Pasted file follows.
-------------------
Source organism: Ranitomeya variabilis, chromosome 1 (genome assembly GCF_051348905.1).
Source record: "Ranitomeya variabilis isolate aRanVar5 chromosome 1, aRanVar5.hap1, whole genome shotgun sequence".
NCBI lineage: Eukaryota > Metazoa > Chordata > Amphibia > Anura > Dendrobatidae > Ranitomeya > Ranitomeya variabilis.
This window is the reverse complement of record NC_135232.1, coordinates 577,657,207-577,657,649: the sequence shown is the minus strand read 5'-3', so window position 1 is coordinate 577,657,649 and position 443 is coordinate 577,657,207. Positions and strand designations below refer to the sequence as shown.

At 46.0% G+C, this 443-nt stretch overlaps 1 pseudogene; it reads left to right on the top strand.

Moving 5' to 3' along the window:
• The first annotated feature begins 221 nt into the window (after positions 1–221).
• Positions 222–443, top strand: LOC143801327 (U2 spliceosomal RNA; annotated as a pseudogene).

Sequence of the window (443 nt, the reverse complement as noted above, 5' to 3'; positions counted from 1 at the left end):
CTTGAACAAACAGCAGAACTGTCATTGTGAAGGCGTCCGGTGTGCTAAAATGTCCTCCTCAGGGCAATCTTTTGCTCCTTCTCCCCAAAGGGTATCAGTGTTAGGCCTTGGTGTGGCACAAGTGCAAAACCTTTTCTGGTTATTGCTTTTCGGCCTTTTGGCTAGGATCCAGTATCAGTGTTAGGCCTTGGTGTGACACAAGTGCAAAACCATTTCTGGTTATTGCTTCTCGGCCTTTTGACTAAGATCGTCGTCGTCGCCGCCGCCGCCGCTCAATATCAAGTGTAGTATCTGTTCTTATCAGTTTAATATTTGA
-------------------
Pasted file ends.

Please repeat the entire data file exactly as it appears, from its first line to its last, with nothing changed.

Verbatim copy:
Source organism: Ranitomeya variabilis, chromosome 1 (genome assembly GCF_051348905.1).
Source record: "Ranitomeya variabilis isolate aRanVar5 chromosome 1, aRanVar5.hap1, whole genome shotgun sequence".
NCBI lineage: Eukaryota > Metazoa > Chordata > Amphibia > Anura > Dendrobatidae > Ranitomeya > Ranitomeya variabilis.
This window is the reverse complement of record NC_135232.1, coordinates 577,657,207-577,657,649: the sequence shown is the minus strand read 5'-3', so window position 1 is coordinate 577,657,649 and position 443 is coordinate 577,657,207. Positions and strand designations below refer to the sequence as shown.

At 46.0% G+C, this 443-nt stretch overlaps 1 pseudogene; it reads left to right on the top strand.

Moving 5' to 3' along the window:
• The first annotated feature begins 221 nt into the window (after positions 1–221).
• Positions 222–443, top strand: LOC143801327 (U2 spliceosomal RNA; annotated as a pseudogene).

Sequence of the window (443 nt, the reverse complement as noted above, 5' to 3'; positions counted from 1 at the left end):
CTTGAACAAACAGCAGAACTGTCATTGTGAAGGCGTCCGGTGTGCTAAAATGTCCTCCTCAGGGCAATCTTTTGCTCCTTCTCCCCAAAGGGTATCAGTGTTAGGCCTTGGTGTGGCACAAGTGCAAAACCTTTTCTGGTTATTGCTTTTCGGCCTTTTGGCTAGGATCCAGTATCAGTGTTAGGCCTTGGTGTGACACAAGTGCAAAACCATTTCTGGTTATTGCTTCTCGGCCTTTTGACTAAGATCGTCGTCGTCGCCGCCGCCGCCGCTCAATATCAAGTGTAGTATCTGTTCTTATCAGTTTAATATTTGA